At 9 pm during Thursday’s Town Hall, the Student Workers of Columbia revealed that a vast majority of voters chose to give the Bargaining Committee the authority to leverage a strike in contract negotiations with the University.
On Thursday, September 30 at 7 pm, the Student Workers of Columbia (SWC) revealed the results of this fall’s 12-day strike authorization vote: 88.5% in favor to authorize a strike with 1,804 yes votes and 234 no votes. This result gives the Union’s Bargaining Committee the ability to call for a strike at any point in time, if they decide they need the leverage a strike provides to further push along negotiations with the University. The voting period opened on September 15 at 9 am and closed on September 27 at 5 pm.
With a previous strike authorization vote in 2020 that resulted in 1,833 yes votes out of 1,910 total votes—a 96% affirmative rate, much higher than the ⅔ majority needed to authorize a strike—and an agreed-upon contract between the Union and the University still non-existent, a similar outcome was expected this year. However, this year’s vote is significant in that it is the first step towards organizing a mass strike that could severely disrupt University operations in the near future.
Over the summer, the SWC not only elected an entirely new Bargaining Committee amid internal tensions but also wrote new bylaws, focusing mostly on the new demand of requiring open bargaining sessions, which opens every meeting to the entire union. Although the Union completed this restructuring by July, the University refused to meet with the Committee over the summer, telling them initially that August 25 was the earliest date they could hold another bargaining session. The University’s seeming reticence to bargain, as the SWC saw it, combined with tensions over a change to the University’s stipend policy, further galvanized the SWC’s desire to push for a strike.
The SWC’s demands have remained in large part the same as they were last semester. Notable demands include those for a 3% annual increase to wages (a practice the University unilaterally reneged on), a $300,000 union-controlled fund for healthcare, and the legal recognition of all SWC members as a part of the union’s bargaining unit. In an update posted on September 30, the SWC has included more healthcare-centered demands for the fall semester’s deliberations. Of these, the demand for “preventing NYPD and other government agencies like ICE/CBP from entering our campus or being given student records without due legal process” is particularly significant and follows similar actions of the NYU graduate student union on this front. Other points announced during Thursday’s town hall that are new to the bargaining table include the demands for no-questions-asked funding for those wanting to transfer advisors, increased childcare funding, and increased childcare hours for PhD parents.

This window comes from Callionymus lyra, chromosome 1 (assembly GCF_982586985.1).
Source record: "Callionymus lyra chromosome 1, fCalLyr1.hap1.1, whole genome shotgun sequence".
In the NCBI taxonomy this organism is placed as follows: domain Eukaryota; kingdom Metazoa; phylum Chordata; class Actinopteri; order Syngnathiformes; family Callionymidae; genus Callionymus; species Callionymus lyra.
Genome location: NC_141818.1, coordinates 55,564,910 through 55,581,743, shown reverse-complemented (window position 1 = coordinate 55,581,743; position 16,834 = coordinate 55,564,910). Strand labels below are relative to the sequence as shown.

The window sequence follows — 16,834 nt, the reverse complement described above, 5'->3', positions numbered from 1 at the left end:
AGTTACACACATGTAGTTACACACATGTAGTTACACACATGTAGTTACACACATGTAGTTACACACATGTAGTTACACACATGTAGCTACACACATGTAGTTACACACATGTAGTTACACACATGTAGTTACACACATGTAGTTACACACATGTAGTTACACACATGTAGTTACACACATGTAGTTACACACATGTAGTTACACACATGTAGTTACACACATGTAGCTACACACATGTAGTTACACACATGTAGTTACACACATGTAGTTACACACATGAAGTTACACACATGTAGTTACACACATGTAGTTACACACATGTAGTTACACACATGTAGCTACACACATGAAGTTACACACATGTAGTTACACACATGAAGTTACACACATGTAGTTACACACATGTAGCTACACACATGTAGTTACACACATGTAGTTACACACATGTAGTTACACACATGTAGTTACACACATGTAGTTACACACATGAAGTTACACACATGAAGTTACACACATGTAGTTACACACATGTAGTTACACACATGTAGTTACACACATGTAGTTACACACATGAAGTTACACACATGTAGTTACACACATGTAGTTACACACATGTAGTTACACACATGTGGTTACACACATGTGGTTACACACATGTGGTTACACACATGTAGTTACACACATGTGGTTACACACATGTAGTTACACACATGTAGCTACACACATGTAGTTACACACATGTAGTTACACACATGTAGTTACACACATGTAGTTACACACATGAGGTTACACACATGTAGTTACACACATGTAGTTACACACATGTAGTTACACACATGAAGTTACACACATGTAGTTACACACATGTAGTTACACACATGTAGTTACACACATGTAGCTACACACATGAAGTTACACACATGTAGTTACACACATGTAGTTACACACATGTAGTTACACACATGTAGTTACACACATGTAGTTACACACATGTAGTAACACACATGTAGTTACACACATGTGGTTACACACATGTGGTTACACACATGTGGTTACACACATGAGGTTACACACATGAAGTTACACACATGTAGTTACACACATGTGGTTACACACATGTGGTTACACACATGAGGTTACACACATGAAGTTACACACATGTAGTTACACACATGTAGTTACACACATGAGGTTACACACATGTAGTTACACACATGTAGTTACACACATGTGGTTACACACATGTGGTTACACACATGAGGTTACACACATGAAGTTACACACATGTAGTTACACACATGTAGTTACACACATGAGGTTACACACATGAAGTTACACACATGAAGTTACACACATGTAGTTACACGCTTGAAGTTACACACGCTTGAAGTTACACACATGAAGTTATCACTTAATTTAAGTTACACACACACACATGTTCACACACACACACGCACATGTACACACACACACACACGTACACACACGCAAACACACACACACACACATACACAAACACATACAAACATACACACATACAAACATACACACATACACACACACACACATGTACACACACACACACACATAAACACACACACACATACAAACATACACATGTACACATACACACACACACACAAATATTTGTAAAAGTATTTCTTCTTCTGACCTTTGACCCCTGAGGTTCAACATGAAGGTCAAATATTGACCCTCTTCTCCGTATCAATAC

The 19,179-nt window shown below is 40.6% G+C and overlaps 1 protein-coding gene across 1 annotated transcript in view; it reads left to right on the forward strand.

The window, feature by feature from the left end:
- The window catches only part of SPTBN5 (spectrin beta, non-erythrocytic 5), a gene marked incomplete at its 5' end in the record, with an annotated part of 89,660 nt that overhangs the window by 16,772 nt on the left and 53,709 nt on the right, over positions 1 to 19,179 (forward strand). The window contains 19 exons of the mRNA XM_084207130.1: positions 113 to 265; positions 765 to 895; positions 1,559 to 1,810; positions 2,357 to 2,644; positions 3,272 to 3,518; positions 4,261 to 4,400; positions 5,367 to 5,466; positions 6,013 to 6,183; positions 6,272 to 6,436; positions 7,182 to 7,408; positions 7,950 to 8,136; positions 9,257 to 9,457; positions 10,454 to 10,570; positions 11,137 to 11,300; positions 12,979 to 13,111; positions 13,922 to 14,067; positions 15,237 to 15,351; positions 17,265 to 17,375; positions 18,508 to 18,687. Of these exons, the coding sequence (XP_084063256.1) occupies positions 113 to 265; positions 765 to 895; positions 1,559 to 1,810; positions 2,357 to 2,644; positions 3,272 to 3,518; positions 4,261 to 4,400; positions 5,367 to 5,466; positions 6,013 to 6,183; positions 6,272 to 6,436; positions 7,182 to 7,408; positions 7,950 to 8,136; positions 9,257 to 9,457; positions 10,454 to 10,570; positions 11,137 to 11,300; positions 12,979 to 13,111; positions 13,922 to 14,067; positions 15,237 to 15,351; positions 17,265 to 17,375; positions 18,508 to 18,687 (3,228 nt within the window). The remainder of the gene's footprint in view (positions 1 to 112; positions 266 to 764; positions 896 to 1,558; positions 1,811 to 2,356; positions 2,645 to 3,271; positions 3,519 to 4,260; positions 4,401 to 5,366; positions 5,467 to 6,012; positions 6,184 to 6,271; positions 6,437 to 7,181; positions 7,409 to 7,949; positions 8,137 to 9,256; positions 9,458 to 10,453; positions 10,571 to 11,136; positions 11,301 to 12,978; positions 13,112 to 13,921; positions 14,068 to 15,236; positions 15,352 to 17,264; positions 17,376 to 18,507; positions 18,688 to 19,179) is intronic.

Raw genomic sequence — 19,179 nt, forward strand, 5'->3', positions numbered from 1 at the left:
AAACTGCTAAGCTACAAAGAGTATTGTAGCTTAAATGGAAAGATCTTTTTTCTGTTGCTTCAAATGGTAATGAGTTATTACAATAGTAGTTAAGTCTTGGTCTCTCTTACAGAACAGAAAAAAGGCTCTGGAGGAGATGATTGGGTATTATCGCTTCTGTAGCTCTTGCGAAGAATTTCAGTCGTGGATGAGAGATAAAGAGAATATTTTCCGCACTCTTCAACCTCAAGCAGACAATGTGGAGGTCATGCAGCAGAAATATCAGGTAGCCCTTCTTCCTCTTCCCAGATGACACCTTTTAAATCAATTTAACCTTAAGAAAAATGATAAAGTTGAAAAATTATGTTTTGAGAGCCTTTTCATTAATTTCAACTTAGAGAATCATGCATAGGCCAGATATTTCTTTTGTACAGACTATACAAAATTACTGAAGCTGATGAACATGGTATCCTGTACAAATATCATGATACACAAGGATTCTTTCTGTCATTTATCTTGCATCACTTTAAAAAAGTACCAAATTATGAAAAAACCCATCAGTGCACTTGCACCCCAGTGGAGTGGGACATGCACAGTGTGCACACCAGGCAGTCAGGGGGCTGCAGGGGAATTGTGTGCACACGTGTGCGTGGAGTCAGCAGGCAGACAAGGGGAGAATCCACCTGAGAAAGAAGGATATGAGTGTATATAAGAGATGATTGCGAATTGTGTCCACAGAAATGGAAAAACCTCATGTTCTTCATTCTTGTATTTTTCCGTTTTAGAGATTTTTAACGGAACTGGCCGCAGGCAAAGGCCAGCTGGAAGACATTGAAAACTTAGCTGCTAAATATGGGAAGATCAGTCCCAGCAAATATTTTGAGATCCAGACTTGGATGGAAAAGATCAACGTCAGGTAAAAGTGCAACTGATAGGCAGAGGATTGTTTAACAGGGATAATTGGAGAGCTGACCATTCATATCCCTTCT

Additionally, due to Columbia’s change in stipend policy and “[illegal retaliation] against striking workers” by way of a wage freeze, the SWC filed one Unfair Labor Practice charge against Columbia in September and is working to file yet another this Monday. This is not the first time the Union has alleged unfair labor practices by the University. The University and the SWC (then called the GWC-UAW) met before the National Labor Relations Board in 2016 due to Columbia’s alleging that the graduate students were not allowed to unionize and that the members of the union repeatedly participated in electioneering. The NLRB’s ultimate decision was in favor of graduate student unionization as well as a dismissal of the latter charges. According to a member of the SWC, “there’s never a good time to strike,” but the results of the recent strike authorization vote make the possibility of a strike similar to that of spring semester last year far more concrete. With the recent structural changes and the incendiary events of the previous summer, union activity this semester, including potential strike action, will be critical to the future of student workers at Columbia, the experience of Columbia undergraduates in student worker-led courses, and the activities of other unions of student workers who may go on to use these events as precedent for their own campaigns.
SWC Voting Booth via Senior Staff Writer Shira Michaeli